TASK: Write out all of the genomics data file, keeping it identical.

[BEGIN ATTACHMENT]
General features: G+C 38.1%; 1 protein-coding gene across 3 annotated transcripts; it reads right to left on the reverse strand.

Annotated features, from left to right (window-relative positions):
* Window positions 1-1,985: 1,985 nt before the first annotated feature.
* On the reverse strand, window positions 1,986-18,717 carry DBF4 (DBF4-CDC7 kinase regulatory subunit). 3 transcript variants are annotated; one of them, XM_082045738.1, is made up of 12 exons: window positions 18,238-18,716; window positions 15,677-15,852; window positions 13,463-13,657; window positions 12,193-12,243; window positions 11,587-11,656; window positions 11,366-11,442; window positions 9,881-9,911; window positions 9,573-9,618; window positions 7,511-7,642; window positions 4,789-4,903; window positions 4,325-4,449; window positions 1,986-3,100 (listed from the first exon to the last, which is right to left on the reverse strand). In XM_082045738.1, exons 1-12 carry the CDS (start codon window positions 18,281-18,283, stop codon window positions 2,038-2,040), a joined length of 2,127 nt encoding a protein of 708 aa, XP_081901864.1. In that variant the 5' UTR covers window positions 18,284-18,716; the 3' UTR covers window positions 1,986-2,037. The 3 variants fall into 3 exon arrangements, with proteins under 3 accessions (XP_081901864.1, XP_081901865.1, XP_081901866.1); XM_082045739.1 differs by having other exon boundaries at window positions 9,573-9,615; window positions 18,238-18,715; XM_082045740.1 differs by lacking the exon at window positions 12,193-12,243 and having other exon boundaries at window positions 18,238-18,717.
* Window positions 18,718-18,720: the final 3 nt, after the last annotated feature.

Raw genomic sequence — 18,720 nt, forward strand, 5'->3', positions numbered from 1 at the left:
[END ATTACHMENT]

General features: G+C 38.1%; 1 protein-coding gene across 3 annotated transcripts; it reads right to left on the reverse strand.

Annotated features, from left to right (window-relative positions):
* Window positions 1-1,985: 1,985 nt before the first annotated feature.
* On the reverse strand, window positions 1,986-18,717 carry DBF4 (DBF4-CDC7 kinase regulatory subunit). 3 transcript variants are annotated; one of them, XM_082045738.1, is made up of 12 exons: window positions 18,238-18,716; window positions 15,677-15,852; window positions 13,463-13,657; window positions 12,193-12,243; window positions 11,587-11,656; window positions 11,366-11,442; window positions 9,881-9,911; window positions 9,573-9,618; window positions 7,511-7,642; window positions 4,789-4,903; window positions 4,325-4,449; window positions 1,986-3,100 (listed from the first exon to the last, which is right to left on the reverse strand). In XM_082045738.1, exons 1-12 carry the CDS (start codon window positions 18,281-18,283, stop codon window positions 2,038-2,040), a joined length of 2,127 nt encoding a protein of 708 aa, XP_081901864.1. In that variant the 5' UTR covers window positions 18,284-18,716; the 3' UTR covers window positions 1,986-2,037. The 3 variants fall into 3 exon arrangements, with proteins under 3 accessions (XP_081901864.1, XP_081901865.1, XP_081901866.1); XM_082045739.1 differs by having other exon boundaries at window positions 9,573-9,615; window positions 18,238-18,715; XM_082045740.1 differs by lacking the exon at window positions 12,193-12,243 and having other exon boundaries at window positions 18,238-18,717.
* Window positions 18,718-18,720: the final 3 nt, after the last annotated feature.

Raw genomic sequence — 18,720 nt, forward strand, 5'->3', positions numbered from 1 at the left: